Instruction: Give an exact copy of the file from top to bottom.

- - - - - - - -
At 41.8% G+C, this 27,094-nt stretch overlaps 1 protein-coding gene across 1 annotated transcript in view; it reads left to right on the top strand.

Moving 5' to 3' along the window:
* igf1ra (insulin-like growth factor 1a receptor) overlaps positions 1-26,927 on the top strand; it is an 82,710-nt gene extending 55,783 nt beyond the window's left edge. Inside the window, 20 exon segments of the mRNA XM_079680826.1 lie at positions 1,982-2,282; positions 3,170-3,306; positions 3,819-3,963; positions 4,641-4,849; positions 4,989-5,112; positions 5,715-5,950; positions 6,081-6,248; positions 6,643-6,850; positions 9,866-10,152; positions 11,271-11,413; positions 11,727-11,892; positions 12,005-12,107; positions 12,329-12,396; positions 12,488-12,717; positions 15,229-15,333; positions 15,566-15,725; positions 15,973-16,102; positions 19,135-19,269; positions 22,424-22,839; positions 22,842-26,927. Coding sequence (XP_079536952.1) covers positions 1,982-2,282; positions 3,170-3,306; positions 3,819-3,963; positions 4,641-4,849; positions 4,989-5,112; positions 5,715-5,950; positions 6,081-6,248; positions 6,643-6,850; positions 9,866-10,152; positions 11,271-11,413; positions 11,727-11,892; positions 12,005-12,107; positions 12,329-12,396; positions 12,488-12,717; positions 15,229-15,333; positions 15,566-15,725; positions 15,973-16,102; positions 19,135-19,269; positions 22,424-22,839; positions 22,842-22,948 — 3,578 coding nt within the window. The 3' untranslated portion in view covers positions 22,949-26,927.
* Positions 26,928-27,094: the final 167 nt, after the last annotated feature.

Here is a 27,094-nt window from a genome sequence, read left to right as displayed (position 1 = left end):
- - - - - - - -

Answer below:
At 41.8% G+C, this 27,094-nt stretch overlaps 1 protein-coding gene across 1 annotated transcript in view; it reads left to right on the top strand.

Moving 5' to 3' along the window:
* igf1ra (insulin-like growth factor 1a receptor) overlaps positions 1-26,927 on the top strand; it is an 82,710-nt gene extending 55,783 nt beyond the window's left edge. Inside the window, 20 exon segments of the mRNA XM_079680826.1 lie at positions 1,982-2,282; positions 3,170-3,306; positions 3,819-3,963; positions 4,641-4,849; positions 4,989-5,112; positions 5,715-5,950; positions 6,081-6,248; positions 6,643-6,850; positions 9,866-10,152; positions 11,271-11,413; positions 11,727-11,892; positions 12,005-12,107; positions 12,329-12,396; positions 12,488-12,717; positions 15,229-15,333; positions 15,566-15,725; positions 15,973-16,102; positions 19,135-19,269; positions 22,424-22,839; positions 22,842-26,927. Coding sequence (XP_079536952.1) covers positions 1,982-2,282; positions 3,170-3,306; positions 3,819-3,963; positions 4,641-4,849; positions 4,989-5,112; positions 5,715-5,950; positions 6,081-6,248; positions 6,643-6,850; positions 9,866-10,152; positions 11,271-11,413; positions 11,727-11,892; positions 12,005-12,107; positions 12,329-12,396; positions 12,488-12,717; positions 15,229-15,333; positions 15,566-15,725; positions 15,973-16,102; positions 19,135-19,269; positions 22,424-22,839; positions 22,842-22,948 — 3,578 coding nt within the window. The 3' untranslated portion in view covers positions 22,949-26,927.
* Positions 26,928-27,094: the final 167 nt, after the last annotated feature.

Here is a 27,094-nt window from a genome sequence, read left to right as displayed (position 1 = left end):